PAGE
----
14

The concept of absolute time was perhaps more of a postulate, rather than an axiom. If Newton's physics were based on any axioms, it would have to be the principle of relativity, which is perhaps the most profound concept, fundamental to his laws of motion. This principle was first stated by Galileo$^1$. It states that the laws of physics should be the same ...


13

The two different formulas are based on different assumptions. The time dilation formula assumes that there are two events in spacetime and that the two events are in the same position in one reference frame. The length contraction formula assumes that there are two worldlines in spacetime and that the two worldlines are at rest in one reference frame. For ...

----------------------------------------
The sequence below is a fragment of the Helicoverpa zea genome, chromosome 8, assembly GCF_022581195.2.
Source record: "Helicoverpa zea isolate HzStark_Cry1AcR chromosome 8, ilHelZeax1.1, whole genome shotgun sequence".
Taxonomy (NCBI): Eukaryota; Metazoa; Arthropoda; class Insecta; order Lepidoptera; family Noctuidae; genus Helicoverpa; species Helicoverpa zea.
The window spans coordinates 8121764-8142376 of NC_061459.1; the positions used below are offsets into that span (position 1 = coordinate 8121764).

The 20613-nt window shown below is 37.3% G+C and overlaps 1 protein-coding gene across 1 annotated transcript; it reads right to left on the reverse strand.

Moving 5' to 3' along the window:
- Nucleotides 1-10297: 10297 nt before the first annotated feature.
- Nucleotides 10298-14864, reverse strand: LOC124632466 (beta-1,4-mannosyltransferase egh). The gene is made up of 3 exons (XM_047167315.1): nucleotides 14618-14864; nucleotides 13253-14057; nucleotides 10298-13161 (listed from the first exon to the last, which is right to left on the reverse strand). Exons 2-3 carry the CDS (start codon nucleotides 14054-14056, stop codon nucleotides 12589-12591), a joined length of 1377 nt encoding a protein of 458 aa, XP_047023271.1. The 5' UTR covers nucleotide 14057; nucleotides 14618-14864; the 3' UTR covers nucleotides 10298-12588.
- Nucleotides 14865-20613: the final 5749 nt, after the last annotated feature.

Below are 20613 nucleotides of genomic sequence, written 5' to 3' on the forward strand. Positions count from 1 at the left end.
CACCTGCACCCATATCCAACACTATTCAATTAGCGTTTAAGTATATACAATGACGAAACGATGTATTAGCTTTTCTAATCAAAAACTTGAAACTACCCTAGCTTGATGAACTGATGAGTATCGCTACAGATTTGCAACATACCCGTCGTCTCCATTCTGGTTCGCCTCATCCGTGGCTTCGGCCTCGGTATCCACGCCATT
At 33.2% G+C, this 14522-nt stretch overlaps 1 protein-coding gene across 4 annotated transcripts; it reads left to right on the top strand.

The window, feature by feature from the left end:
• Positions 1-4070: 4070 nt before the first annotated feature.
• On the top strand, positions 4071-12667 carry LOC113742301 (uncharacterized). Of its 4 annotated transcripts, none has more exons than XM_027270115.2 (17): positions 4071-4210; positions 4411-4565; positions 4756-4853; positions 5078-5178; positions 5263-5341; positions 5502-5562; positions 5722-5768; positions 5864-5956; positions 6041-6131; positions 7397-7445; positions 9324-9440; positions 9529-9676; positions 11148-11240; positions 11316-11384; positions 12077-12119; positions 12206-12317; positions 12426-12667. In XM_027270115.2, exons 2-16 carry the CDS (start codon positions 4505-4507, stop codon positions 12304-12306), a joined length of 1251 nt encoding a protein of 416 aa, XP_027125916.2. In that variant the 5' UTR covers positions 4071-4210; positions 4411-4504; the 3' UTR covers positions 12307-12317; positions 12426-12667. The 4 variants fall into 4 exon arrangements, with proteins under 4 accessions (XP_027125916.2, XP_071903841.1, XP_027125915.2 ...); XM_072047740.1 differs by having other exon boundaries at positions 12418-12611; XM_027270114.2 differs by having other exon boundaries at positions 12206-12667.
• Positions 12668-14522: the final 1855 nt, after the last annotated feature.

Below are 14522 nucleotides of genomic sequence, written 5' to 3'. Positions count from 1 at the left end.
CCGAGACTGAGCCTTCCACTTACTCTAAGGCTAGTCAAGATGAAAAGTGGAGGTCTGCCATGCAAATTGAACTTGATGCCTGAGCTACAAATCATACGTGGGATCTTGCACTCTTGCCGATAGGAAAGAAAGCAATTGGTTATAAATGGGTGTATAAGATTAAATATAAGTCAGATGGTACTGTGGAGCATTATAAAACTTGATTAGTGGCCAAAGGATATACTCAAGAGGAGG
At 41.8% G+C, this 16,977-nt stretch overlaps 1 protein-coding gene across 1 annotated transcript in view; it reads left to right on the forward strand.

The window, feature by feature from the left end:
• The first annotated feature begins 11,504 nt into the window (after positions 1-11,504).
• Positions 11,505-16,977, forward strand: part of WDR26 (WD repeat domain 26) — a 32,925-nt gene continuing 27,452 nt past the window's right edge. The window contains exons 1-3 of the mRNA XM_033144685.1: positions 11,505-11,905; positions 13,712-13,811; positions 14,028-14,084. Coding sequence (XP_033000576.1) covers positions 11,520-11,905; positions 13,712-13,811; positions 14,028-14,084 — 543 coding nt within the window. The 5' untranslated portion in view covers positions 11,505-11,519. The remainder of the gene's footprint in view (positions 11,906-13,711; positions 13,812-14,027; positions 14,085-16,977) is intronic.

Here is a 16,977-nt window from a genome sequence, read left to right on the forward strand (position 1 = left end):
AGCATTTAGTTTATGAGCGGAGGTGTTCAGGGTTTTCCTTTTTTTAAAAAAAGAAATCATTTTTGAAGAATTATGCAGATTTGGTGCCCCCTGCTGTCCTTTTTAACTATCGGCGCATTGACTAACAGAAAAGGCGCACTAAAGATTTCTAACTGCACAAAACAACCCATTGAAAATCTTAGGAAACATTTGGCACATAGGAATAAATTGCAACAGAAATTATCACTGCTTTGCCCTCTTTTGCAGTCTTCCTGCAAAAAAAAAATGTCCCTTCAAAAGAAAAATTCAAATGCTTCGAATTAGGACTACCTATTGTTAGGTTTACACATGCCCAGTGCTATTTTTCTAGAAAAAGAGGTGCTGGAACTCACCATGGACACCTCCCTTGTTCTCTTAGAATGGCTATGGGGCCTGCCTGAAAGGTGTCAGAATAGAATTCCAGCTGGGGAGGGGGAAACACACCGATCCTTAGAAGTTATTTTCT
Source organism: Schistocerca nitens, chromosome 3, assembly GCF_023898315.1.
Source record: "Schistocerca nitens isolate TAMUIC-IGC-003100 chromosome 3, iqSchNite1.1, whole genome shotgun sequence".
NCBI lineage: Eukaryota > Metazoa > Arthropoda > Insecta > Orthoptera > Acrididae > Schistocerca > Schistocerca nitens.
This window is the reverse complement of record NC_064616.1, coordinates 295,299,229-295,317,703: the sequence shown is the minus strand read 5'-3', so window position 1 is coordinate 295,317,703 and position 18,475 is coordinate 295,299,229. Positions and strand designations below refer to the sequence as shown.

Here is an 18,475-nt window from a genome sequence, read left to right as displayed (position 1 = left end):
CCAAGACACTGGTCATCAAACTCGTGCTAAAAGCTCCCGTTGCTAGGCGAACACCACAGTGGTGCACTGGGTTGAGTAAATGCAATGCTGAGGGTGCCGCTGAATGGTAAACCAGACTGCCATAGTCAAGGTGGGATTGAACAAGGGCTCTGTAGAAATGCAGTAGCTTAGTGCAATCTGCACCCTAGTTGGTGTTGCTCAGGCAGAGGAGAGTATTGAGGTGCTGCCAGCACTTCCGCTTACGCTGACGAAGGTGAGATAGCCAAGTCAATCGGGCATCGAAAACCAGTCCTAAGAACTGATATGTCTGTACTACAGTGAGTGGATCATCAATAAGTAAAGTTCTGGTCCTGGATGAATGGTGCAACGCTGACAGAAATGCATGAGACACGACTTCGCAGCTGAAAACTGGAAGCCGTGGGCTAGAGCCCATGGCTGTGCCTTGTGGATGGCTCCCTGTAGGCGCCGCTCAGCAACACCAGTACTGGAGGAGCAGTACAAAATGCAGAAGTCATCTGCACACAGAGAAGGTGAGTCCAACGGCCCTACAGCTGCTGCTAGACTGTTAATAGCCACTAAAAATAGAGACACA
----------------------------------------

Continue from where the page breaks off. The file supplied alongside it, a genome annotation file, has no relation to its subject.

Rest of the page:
12

Since you're trying to understand, I'll show you how to figure it out, instead of just telling you the answer. You don't need to know what a matrix is, and you don't need trigonomotry. Algebra is sufficient. To avoid unenlightening distractions, I'll using units in which the speed of light is $c=1$. If you want to restore factors of $c$, just replace every $...


11

Newton and others did not think necessary to state that the time was absolute (at least not as a postalate$^1$), because they considered this self-evident. Indeed, if they doubted this, they would have come with something similar to (special) relativity much earlier. I think the assumption about absolute nature of time is most obvious when deriving Galilean ...


7